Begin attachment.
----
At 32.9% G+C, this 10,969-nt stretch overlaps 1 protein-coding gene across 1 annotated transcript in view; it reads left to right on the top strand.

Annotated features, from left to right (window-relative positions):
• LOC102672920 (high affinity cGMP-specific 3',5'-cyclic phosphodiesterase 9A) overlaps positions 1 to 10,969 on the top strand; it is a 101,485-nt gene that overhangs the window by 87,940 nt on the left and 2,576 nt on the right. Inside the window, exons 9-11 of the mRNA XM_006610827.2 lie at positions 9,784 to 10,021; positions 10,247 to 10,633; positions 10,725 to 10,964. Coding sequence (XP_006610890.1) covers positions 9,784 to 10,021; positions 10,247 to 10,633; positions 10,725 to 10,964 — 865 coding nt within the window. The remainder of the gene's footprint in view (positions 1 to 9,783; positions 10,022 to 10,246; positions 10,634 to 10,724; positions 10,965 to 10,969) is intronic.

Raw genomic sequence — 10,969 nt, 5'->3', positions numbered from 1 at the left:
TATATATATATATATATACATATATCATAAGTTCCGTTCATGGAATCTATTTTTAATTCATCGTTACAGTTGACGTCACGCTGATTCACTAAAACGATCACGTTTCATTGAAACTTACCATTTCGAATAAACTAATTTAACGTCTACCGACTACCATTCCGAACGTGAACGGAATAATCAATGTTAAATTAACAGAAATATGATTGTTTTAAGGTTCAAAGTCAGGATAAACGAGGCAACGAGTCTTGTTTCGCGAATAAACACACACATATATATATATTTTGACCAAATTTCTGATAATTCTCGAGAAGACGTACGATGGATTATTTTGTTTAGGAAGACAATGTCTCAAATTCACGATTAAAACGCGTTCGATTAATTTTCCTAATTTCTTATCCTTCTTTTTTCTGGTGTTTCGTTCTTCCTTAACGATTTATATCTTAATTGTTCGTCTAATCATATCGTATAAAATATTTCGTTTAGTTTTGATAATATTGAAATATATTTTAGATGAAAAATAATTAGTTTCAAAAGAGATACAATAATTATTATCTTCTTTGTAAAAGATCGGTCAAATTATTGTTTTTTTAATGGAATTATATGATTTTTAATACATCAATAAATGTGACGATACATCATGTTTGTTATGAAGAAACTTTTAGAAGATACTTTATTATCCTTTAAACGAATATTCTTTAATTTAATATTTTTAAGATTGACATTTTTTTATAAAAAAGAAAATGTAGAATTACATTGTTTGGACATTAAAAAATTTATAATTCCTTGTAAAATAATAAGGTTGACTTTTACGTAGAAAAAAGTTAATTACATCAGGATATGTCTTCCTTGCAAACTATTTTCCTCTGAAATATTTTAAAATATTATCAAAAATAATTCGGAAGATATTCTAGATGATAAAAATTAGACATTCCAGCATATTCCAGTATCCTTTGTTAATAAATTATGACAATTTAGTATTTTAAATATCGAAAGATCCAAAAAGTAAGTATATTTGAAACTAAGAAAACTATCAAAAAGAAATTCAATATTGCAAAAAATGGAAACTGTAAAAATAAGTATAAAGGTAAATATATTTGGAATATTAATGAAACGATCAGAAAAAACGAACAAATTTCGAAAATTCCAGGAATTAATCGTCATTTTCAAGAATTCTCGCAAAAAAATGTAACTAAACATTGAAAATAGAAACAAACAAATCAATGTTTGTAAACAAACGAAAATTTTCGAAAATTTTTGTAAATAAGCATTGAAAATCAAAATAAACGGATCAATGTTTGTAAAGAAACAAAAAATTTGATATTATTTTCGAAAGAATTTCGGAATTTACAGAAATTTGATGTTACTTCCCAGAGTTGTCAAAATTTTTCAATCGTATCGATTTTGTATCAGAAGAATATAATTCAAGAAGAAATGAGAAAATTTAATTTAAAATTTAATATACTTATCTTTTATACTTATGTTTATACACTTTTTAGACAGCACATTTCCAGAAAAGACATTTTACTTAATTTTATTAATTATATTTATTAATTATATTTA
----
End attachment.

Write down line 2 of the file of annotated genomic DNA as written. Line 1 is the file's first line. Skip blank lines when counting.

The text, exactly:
Annotated features, from left to right (window-relative positions):